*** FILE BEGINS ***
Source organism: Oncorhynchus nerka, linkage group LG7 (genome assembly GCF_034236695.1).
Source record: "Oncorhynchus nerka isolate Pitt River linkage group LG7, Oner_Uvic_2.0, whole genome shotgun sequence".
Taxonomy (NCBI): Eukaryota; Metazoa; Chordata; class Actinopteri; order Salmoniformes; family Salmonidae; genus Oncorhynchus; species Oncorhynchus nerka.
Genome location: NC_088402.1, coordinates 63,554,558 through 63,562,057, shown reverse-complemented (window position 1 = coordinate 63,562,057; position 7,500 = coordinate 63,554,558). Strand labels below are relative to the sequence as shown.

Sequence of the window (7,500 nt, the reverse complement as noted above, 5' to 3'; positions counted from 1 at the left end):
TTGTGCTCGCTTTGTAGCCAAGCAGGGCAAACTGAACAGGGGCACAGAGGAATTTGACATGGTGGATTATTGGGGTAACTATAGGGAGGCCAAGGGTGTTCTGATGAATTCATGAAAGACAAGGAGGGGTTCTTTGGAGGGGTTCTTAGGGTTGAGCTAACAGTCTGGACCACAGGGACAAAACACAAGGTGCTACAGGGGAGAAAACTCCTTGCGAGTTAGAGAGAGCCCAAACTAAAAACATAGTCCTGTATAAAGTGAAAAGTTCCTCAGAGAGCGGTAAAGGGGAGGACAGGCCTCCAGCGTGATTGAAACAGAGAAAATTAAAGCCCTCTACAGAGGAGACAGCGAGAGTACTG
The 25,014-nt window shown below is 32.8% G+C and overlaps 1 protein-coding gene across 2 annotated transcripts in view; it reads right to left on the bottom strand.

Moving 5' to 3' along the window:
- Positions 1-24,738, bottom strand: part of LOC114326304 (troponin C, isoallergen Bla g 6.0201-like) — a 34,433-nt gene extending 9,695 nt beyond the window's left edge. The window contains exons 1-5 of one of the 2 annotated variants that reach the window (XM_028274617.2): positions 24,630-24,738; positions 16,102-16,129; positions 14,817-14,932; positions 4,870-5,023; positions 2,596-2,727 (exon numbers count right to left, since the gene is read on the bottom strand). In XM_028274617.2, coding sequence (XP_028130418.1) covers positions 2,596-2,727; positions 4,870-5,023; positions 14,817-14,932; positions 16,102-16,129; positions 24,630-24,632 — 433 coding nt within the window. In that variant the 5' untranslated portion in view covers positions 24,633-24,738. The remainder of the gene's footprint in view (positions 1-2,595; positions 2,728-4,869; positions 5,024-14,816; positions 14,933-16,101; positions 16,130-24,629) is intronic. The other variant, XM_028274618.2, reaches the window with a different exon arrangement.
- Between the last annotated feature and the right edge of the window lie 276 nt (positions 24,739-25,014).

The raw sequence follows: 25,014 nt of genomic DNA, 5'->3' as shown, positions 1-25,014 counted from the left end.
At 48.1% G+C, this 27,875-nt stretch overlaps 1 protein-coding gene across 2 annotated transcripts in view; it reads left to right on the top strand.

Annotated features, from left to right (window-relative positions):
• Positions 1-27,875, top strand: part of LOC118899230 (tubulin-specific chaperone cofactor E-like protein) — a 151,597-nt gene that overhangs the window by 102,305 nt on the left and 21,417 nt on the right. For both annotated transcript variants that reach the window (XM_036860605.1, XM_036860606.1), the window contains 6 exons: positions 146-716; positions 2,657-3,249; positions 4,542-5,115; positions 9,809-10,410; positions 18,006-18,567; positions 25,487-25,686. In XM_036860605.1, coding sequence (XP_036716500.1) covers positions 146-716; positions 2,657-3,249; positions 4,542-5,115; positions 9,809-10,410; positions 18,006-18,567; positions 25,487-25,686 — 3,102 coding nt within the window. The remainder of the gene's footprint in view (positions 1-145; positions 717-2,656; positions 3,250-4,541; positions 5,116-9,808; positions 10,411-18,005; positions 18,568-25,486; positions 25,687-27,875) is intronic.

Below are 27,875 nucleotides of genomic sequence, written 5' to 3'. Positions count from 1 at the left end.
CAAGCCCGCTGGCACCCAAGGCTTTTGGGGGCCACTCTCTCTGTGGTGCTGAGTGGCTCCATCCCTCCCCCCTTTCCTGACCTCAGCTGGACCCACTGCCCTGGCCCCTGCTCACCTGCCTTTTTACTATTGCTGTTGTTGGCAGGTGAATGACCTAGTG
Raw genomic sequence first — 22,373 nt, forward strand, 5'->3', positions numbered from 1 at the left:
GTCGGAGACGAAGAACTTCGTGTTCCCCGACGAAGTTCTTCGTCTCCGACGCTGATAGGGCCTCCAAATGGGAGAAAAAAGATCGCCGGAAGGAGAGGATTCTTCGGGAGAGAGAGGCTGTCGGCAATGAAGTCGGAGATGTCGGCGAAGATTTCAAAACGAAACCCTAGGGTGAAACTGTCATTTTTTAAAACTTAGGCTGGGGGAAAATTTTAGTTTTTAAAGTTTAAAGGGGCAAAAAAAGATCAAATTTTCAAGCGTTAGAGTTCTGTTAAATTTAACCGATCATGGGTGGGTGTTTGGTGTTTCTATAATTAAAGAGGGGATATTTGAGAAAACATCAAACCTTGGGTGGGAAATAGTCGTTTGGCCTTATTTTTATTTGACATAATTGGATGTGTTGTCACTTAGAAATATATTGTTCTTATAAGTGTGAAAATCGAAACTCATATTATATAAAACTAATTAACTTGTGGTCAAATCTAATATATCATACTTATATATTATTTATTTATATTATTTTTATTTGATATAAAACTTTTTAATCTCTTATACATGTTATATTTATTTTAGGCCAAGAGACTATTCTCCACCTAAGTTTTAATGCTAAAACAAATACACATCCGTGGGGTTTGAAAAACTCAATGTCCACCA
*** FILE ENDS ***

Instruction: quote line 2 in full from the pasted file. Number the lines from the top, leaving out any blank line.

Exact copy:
Source record: "Oncorhynchus nerka isolate Pitt River linkage group LG7, Oner_Uvic_2.0, whole genome shotgun sequence".